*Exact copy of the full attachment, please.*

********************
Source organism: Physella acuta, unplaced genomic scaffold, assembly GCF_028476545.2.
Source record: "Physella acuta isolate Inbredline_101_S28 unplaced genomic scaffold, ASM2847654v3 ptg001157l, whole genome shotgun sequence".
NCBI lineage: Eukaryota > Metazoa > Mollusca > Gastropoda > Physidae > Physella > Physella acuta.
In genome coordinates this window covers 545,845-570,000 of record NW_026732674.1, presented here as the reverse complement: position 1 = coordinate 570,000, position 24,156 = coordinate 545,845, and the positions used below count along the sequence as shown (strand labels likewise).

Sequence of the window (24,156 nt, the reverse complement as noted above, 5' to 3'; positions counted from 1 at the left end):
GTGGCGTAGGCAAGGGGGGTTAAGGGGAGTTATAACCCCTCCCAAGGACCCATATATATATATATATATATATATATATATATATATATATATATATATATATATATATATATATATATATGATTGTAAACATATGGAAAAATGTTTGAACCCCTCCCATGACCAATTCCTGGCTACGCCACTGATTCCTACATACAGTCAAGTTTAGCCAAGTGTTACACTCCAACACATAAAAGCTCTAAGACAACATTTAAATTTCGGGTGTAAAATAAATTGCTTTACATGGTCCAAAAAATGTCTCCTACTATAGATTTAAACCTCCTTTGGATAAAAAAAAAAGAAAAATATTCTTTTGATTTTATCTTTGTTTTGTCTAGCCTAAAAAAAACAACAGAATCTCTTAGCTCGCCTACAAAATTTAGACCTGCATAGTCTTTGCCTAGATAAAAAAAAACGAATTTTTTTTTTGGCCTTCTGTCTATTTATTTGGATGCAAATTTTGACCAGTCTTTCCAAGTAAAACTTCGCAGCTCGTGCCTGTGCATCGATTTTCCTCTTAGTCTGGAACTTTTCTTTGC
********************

Source organism: Physella acuta, unplaced genomic scaffold, assembly GCF_028476545.2.
Source record: "Physella acuta isolate Inbredline_101_S28 unplaced genomic scaffold, ASM2847654v3 ptg001157l, whole genome shotgun sequence".
NCBI lineage: Eukaryota > Metazoa > Mollusca > Gastropoda > Physidae > Physella > Physella acuta.
In genome coordinates this window covers 545,845-570,000 of record NW_026732674.1, presented here as the reverse complement: position 1 = coordinate 570,000, position 24,156 = coordinate 545,845, and the positions used below count along the sequence as shown (strand labels likewise).

Sequence of the window (24,156 nt, the reverse complement as noted above, 5' to 3'; positions counted from 1 at the left end):
GTGGCGTAGGCAAGGGGGGTTAAGGGGAGTTATAACCCCTCCCAAGGACCCATATATATATATATATATATATATATATATATATATATATATATATATATATATATATATATATATATATGATTGTAAACATATGGAAAAATGTTTGAACCCCTCCCATGACCAATTCCTGGCTACGCCACTGATTCCTACATACAGTCAAGTTTAGCCAAGTGTTACACTCCAACACATAAAAGCTCTAAGACAACATTTAAATTTCGGGTGTAAAATAAATTGCTTTACATGGTCCAAAAAATGTCTCCTACTATAGATTTAAACCTCCTTTGGATAAAAAAAAAAGAAAAATATTCTTTTGATTTTATCTTTGTTTTGTCTAGCCTAAAAAAAACAACAGAATCTCTTAGCTCGCCTACAAAATTTAGACCTGCATAGTCTTTGCCTAGATAAAAAAAAACGAATTTTTTTTTTGGCCTTCTGTCTATTTATTTGGATGCAAATTTTGACCAGTCTTTCCAAGTAAAACTTCGCAGCTCGTGCCTGTGCATCGATTTTCCTCTTAGTCTGGAACTTTTCTTTGC